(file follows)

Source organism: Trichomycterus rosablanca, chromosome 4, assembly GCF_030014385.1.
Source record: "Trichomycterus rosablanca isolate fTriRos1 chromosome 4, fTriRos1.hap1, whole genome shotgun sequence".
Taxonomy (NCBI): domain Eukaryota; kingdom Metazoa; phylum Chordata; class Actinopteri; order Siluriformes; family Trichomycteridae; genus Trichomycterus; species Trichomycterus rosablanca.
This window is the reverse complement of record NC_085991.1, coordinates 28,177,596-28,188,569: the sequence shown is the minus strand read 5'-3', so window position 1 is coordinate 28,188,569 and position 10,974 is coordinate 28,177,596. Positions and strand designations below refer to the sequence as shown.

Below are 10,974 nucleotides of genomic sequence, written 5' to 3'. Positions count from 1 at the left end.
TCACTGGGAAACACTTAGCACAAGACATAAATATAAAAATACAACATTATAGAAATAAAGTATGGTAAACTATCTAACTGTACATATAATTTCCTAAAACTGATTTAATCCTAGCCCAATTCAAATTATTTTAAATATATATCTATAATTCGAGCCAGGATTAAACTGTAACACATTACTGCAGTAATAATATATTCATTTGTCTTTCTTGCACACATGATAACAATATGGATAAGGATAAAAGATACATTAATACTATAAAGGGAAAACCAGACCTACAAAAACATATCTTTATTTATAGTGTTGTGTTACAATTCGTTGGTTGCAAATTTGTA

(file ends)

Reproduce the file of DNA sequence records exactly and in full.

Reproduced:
Source organism: Trichomycterus rosablanca, chromosome 4, assembly GCF_030014385.1.
Source record: "Trichomycterus rosablanca isolate fTriRos1 chromosome 4, fTriRos1.hap1, whole genome shotgun sequence".
Taxonomy (NCBI): domain Eukaryota; kingdom Metazoa; phylum Chordata; class Actinopteri; order Siluriformes; family Trichomycteridae; genus Trichomycterus; species Trichomycterus rosablanca.
This window is the reverse complement of record NC_085991.1, coordinates 28,177,596-28,188,569: the sequence shown is the minus strand read 5'-3', so window position 1 is coordinate 28,188,569 and position 10,974 is coordinate 28,177,596. Positions and strand designations below refer to the sequence as shown.

Below are 10,974 nucleotides of genomic sequence, written 5' to 3'. Positions count from 1 at the left end.
TCACTGGGAAACACTTAGCACAAGACATAAATATAAAAATACAACATTATAGAAATAAAGTATGGTAAACTATCTAACTGTACATATAATTTCCTAAAACTGATTTAATCCTAGCCCAATTCAAATTATTTTAAATATATATCTATAATTCGAGCCAGGATTAAACTGTAACACATTACTGCAGTAATAATATATTCATTTGTCTTTCTTGCACACATGATAACAATATGGATAAGGATAAAAGATACATTAATACTATAAAGGGAAAACCAGACCTACAAAAACATATCTTTATTTATAGTGTTGTGTTACAATTCGTTGGTTGCAAATTTGTA